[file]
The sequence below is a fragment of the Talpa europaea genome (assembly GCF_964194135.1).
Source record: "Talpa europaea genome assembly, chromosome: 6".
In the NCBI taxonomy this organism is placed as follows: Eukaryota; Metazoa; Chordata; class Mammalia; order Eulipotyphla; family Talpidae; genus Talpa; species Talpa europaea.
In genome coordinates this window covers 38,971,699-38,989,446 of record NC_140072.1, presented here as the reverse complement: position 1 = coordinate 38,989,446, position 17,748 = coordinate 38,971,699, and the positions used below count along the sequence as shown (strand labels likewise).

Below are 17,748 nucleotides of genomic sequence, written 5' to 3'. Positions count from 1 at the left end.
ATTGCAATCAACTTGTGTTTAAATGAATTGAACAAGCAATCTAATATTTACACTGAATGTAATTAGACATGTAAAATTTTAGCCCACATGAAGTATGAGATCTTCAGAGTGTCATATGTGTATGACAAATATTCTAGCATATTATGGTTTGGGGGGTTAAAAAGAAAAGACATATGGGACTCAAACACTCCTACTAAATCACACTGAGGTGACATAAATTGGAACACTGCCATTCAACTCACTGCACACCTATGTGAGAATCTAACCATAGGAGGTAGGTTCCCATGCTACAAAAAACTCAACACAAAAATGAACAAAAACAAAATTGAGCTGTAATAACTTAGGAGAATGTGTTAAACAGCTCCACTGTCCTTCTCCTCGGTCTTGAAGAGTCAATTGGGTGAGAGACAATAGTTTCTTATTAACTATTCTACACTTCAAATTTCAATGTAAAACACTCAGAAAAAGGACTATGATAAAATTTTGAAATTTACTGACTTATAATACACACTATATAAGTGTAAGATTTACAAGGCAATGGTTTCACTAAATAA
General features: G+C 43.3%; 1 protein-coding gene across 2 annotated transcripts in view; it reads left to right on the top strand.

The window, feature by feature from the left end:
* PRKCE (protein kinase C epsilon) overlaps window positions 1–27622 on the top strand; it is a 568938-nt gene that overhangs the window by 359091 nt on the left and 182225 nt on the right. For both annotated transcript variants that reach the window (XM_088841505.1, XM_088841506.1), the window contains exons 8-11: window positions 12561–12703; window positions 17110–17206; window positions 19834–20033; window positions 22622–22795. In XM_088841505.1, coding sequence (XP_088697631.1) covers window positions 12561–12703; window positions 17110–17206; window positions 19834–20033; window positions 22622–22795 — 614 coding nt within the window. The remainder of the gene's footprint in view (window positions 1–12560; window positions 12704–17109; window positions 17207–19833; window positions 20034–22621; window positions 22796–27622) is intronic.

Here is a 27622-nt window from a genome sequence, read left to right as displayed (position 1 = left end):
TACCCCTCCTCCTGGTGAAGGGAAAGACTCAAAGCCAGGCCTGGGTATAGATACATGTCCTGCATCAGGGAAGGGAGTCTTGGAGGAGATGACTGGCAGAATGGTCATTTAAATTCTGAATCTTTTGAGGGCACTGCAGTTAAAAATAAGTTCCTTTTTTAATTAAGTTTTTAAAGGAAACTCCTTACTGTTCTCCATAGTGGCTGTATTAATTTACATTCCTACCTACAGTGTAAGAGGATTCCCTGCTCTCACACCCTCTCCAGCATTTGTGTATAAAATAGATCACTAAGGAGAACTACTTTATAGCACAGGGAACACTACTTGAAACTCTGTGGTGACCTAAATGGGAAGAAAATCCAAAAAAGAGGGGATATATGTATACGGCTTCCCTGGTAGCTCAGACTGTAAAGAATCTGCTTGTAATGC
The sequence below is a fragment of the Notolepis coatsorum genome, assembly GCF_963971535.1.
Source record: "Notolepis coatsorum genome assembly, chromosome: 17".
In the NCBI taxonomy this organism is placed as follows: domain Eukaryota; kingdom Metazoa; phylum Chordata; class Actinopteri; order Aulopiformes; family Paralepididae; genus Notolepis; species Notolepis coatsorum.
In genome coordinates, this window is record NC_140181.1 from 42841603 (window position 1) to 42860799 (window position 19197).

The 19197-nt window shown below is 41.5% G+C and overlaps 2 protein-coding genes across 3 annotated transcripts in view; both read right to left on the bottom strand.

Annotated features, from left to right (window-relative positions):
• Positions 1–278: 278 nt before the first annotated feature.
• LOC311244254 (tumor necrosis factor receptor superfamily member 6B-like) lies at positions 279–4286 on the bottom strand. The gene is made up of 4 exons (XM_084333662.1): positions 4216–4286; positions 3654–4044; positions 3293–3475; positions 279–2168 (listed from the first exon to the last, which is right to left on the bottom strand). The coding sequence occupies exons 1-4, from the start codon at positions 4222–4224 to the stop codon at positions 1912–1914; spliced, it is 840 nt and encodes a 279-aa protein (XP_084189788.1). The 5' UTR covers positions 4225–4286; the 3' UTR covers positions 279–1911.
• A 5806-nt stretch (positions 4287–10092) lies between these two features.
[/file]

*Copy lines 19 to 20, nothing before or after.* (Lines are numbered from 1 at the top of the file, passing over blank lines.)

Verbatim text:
• LOC311244254 (tumor necrosis factor receptor superfamily member 6B-like) lies at positions 279–4286 on the bottom strand. The gene is made up of 4 exons (XM_084333662.1): positions 4216–4286; positions 3654–4044; positions 3293–3475; positions 279–2168 (listed from the first exon to the last, which is right to left on the bottom strand). The coding sequence occupies exons 1-4, from the start codon at positions 4222–4224 to the stop codon at positions 1912–1914; spliced, it is 840 nt and encodes a 279-aa protein (XP_084189788.1). The 5' UTR covers positions 4225–4286; the 3' UTR covers positions 279–1911.
• A 5806-nt stretch (positions 4287–10092) lies between these two features.